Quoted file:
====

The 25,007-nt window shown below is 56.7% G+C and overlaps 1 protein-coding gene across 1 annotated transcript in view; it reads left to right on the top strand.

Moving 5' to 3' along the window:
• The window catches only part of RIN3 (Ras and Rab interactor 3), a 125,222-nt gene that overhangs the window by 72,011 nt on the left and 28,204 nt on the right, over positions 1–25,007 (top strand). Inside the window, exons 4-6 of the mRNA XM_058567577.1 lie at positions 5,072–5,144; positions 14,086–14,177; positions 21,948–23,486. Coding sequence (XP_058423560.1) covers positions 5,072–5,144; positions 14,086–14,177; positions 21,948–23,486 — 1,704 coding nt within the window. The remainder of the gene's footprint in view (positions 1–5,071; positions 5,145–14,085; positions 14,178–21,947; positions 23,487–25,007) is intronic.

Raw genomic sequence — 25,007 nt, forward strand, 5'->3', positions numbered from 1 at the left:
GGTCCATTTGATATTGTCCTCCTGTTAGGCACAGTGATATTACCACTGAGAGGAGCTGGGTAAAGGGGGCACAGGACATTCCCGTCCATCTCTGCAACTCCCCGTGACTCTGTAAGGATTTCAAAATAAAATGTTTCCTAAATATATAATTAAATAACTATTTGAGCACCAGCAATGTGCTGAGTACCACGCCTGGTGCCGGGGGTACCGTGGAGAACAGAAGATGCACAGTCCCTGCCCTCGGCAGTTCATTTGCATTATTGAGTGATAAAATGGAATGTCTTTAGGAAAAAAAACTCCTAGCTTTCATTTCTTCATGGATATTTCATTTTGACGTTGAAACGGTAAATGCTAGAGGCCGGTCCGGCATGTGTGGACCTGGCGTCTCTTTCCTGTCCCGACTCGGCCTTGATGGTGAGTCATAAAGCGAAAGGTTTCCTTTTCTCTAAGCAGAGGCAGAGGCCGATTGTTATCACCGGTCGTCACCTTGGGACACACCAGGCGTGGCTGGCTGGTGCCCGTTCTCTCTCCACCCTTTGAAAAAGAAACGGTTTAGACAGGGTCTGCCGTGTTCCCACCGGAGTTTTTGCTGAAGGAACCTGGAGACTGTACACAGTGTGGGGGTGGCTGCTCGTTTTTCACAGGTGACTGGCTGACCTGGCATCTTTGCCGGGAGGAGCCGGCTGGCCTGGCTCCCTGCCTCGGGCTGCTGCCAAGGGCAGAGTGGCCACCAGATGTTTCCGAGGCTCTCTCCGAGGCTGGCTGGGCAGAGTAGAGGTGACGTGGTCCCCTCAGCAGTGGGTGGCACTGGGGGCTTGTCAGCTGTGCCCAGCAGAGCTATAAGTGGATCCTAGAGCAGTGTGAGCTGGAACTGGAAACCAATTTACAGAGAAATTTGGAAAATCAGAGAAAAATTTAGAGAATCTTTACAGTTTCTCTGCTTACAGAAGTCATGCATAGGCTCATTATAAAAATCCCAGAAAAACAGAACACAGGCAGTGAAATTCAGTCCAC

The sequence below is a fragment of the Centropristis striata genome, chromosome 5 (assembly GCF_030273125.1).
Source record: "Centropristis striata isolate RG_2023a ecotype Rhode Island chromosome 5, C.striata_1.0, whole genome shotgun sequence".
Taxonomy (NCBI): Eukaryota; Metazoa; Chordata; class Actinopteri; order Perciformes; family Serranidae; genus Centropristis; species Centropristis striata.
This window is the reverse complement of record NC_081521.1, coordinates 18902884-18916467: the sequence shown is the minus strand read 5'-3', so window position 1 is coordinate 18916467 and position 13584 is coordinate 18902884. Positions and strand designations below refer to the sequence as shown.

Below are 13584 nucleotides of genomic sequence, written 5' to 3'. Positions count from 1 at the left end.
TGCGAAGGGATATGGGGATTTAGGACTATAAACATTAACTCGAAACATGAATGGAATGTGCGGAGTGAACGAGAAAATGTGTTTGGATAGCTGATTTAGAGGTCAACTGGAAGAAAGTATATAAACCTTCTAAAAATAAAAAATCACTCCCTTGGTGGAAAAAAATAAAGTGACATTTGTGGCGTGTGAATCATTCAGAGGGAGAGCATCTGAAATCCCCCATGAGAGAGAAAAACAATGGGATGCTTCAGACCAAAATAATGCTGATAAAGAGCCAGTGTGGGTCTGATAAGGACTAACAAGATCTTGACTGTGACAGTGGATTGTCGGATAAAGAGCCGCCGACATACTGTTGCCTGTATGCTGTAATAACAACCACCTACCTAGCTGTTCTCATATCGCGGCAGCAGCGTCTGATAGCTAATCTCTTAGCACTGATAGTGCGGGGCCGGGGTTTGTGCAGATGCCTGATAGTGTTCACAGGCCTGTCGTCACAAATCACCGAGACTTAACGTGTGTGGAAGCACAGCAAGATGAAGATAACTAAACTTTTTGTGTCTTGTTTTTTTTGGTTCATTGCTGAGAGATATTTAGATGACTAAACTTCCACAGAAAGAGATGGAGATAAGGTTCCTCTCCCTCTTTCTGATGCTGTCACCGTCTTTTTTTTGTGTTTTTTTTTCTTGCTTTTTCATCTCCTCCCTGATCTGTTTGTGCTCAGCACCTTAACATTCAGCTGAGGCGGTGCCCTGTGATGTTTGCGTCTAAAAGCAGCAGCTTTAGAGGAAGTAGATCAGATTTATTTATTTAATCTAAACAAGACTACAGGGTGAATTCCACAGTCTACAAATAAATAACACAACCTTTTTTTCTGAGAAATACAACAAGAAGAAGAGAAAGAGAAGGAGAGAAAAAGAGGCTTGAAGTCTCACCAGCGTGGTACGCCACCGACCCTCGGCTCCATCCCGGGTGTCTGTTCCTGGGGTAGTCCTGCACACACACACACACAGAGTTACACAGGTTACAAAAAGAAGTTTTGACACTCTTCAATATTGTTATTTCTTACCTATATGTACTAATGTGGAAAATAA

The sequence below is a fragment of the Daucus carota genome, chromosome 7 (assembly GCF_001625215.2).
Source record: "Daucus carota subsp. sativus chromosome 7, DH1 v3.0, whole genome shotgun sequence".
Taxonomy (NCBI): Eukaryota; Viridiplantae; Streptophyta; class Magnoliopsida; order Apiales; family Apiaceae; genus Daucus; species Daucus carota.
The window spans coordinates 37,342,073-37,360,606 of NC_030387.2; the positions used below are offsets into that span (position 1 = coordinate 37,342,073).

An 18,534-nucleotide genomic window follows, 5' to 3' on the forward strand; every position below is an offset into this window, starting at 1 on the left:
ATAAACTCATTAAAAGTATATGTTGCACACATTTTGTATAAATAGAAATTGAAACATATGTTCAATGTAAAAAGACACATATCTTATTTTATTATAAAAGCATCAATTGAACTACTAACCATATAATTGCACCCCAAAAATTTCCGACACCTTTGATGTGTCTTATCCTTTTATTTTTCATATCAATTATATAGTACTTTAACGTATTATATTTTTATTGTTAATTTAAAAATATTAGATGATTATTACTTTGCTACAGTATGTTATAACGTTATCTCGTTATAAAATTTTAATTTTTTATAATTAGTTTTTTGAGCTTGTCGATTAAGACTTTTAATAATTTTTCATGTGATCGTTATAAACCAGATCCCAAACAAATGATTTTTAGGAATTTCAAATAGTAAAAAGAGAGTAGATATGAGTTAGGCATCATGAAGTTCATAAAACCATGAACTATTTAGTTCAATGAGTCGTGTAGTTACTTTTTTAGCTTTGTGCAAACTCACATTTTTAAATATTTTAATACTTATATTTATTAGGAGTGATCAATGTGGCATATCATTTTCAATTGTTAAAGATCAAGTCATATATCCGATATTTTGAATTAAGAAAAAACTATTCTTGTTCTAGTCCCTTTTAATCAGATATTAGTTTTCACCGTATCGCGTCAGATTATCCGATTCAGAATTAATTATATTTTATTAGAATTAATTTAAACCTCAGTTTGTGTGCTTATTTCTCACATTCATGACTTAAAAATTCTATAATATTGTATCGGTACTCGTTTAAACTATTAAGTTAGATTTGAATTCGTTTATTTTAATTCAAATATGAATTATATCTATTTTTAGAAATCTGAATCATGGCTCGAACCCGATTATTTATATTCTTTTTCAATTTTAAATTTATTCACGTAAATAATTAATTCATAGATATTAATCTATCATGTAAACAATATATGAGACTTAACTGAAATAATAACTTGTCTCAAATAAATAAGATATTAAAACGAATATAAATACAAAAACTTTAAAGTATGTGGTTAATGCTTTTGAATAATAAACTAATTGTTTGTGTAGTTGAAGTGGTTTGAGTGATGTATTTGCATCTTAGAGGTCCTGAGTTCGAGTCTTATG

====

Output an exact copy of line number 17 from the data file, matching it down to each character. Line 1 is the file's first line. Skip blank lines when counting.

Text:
ATAAACTCATTAAAAGTATATGTTGCACACATTTTGTATAAATAGAAATTGAAACATATGTTCAATGTAAAAAGACACATATCTTATTTTATTATAAAAGCATCAATTGAACTACTAACCATATAATTGCACCCCAAAAATTTCCGACACCTTTGATGTGTCTTATCCTTTTATTTTTCATATCAATTATATAGTACTTTAACGTATTATATTTTTATTGTTAATTTAAAAATATTAGATGATTATTACTTTGCTACAGTATGTTATAACGTTATCTCGTTATAAAATTTTAATTTTTTATAATTAGTTTTTTGAGCTTGTCGATTAAGACTTTTAATAATTTTTCATGTGATCGTTATAAACCAGATCCCAAACAAATGATTTTTAGGAATTTCAAATAGTAAAAAGAGAGTAGATATGAGTTAGGCATCATGAAGTTCATAAAACCATGAACTATTTAGTTCAATGAGTCGTGTAGTTACTTTTTTAGCTTTGTGCAAACTCACATTTTTAAATATTTTAATACTTATATTTATTAGGAGTGATCAATGTGGCATATCATTTTCAATTGTTAAAGATCAAGTCATATATCCGATATTTTGAATTAAGAAAAAACTATTCTTGTTCTAGTCCCTTTTAATCAGATATTAGTTTTCACCGTATCGCGTCAGATTATCCGATTCAGAATTAATTATATTTTATTAGAATTAATTTAAACCTCAGTTTGTGTGCTTATTTCTCACATTCATGACTTAAAAATTCTATAATATTGTATCGGTACTCGTTTAAACTATTAAGTTAGATTTGAATTCGTTTATTTTAATTCAAATATGAATTATATCTATTTTTAGAAATCTGAATCATGGCTCGAACCCGATTATTTATATTCTTTTTCAATTTTAAATTTATTCACGTAAATAATTAATTCATAGATATTAATCTATCATGTAAACAATATATGAGACTTAACTGAAATAATAACTTGTCTCAAATAAATAAGATATTAAAACGAATATAAATACAAAAACTTTAAAGTATGTGGTTAATGCTTTTGAATAATAAACTAATTGTTTGTGTAGTTGAAGTGGTTTGAGTGATGTATTTGCATCTTAGAGGTCCTGAGTTCGAGTCTTATG